Eugenie Bouchard has taken social-distancing to the extreme, heading out to the Nevada desert in her downtime.
With the professional tennis tours on hold due to the coronavirus crisis, Bouchard has previously complained about being stuck in isolation with not much to do.
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So the Canadian tennis star decided to get some fresh air this week and headed out to Red Rock Canyon in the Mojave Desert near Las Vegas.
“Social distancing,” she wrote on social media alongside a photo of herself in the desert.
However the photo sparked some controversy, with some suggesting Bouchard should have been at home, while others felt she was mocking social-distancing measures.
“I hope a self-timer took it Genie,” one user commented.
Another said: “You’re supposed to stay at home.”
At the time of Bouchard’s trip Nevada had limited gatherings to less than 10 people, although members of the public could leave their homes as long as they obeyed social-distancing guidelines.
Bouchard inundated by fans after ‘boyfriend’ tweet
The Canadian tennis player sparked a fan frenzy recently when she tweeted: “Not complaining, but i feel like quarantine would be a lot more fun with a boyfriend.”
The tweet sparked a flood of replies from fans and admirers - a number of which can’t be published here.
“Not bragging but I have 12 toilet rolls in my bathroom,” one fan wrote.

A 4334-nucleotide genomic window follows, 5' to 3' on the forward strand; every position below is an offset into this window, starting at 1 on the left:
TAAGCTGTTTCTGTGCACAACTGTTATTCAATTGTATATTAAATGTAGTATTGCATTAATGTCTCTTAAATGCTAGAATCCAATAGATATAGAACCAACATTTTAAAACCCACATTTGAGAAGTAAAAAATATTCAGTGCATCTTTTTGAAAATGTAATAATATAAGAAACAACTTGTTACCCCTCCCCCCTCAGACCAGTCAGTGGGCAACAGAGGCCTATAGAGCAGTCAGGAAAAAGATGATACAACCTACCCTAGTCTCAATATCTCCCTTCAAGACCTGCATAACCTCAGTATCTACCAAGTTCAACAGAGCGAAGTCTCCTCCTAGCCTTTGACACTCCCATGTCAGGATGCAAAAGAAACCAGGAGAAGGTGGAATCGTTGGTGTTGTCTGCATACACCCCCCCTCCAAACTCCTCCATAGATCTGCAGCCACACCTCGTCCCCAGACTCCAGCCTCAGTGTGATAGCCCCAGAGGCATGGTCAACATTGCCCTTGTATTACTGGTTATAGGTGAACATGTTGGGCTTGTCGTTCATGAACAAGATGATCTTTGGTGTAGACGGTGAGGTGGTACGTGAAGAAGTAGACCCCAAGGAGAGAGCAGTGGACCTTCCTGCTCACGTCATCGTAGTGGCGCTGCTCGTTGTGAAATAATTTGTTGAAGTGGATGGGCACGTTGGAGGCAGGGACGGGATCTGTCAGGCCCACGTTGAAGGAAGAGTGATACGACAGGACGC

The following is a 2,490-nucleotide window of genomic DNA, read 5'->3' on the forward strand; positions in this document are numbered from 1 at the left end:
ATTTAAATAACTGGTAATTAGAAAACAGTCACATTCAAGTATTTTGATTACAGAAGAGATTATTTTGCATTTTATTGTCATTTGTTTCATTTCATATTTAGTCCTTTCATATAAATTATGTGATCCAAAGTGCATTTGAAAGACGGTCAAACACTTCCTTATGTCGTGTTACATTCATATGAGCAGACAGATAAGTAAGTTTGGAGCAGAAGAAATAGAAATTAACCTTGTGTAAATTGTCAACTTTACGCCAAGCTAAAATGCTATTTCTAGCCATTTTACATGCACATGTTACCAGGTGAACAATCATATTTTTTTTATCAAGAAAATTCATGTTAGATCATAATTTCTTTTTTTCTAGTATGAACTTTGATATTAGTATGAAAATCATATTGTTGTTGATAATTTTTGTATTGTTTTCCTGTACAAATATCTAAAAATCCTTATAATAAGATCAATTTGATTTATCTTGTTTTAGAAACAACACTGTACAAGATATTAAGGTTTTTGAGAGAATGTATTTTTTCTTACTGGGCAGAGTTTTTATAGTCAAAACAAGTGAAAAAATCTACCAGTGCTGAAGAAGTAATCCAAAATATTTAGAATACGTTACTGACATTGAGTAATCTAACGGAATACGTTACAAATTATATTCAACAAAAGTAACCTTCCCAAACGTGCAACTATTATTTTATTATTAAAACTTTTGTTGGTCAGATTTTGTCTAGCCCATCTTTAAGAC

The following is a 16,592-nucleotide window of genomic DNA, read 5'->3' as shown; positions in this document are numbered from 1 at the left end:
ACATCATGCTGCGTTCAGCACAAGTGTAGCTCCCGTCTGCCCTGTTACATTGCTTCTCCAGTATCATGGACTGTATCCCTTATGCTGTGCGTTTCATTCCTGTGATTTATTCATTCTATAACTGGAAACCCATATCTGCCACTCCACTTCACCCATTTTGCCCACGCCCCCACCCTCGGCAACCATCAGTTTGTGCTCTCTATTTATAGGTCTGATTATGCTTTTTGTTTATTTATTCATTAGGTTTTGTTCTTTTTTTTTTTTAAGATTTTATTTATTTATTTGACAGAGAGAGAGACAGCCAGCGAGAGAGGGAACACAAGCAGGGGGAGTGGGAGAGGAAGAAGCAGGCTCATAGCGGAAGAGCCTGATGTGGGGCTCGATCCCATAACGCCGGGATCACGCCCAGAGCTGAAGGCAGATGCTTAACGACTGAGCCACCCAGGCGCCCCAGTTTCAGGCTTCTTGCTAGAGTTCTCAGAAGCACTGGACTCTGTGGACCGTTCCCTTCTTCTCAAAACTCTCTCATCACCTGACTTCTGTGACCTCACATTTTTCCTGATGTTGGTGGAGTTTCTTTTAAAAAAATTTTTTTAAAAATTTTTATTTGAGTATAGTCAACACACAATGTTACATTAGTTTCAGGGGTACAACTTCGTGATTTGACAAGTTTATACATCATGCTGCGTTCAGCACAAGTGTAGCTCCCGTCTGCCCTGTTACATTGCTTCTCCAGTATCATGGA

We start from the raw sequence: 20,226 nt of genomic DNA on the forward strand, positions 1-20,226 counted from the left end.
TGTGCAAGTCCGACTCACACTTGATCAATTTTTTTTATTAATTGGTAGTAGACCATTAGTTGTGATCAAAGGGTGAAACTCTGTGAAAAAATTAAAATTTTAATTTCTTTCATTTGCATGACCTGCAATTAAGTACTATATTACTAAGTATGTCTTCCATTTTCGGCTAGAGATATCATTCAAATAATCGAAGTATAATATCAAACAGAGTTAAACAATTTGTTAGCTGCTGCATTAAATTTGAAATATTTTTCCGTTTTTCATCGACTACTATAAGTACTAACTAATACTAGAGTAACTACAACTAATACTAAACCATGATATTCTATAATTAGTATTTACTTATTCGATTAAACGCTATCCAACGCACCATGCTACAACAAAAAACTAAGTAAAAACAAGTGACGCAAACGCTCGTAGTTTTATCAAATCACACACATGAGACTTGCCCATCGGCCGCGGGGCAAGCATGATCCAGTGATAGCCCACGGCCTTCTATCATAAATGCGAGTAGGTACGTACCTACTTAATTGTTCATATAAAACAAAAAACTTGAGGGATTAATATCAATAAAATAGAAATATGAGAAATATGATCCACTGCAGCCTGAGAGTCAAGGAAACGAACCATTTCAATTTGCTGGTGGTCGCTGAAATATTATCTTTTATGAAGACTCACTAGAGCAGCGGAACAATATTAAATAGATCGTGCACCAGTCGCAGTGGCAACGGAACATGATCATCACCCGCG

Aussie star Nick Kyrgios even responded to say he was ‘creasing’ with laughter about Bouchard’s tweet.
She followed that up by saying: “My agent just informed me you guys are sending ‘dating resumes’ to the email in my bio YALL NEED TO STOP,” alongside some laughing emojis.
Fears for rest of 2020 tennis season
Tennis players could be hit hardest by the coronavirus crisis - particularly those without large sponsorship deals - as they earn their income from prize money.
But without any tennis being played for the next few months there’s no prize money to earn.
And tennis may not return until 2021 after the coronavirus pandemic caused the cancellation of the entire grasscourt season and most of the claycourt campaign.
The outbreak has played havoc with the global sporting calendar and the Wimbledon championships were cancelled on Wednesday for the first time since the second World War.
All England Lawn Tennis Club chief executive Richard Lewis said he hoped the situation will stabilise in the coming months to allow the hardcourt season to get underway before the US Open begins in August.
“The optimist in me – and I'm often not optimistic – still hopes that the American hardcourt season will take place,” Lewis said.
“One hopes that things have settled down a bit and those big 1000-point tournaments - Montreal, Toronto, Cincinnati - can happen in the lead-up to the US Open. We all know that's probably tenuous at the moment.
“I don't think it's unrealistic to say that there may be no more tennis this year. But let's hope that the US Open and Roland Garros can take place.”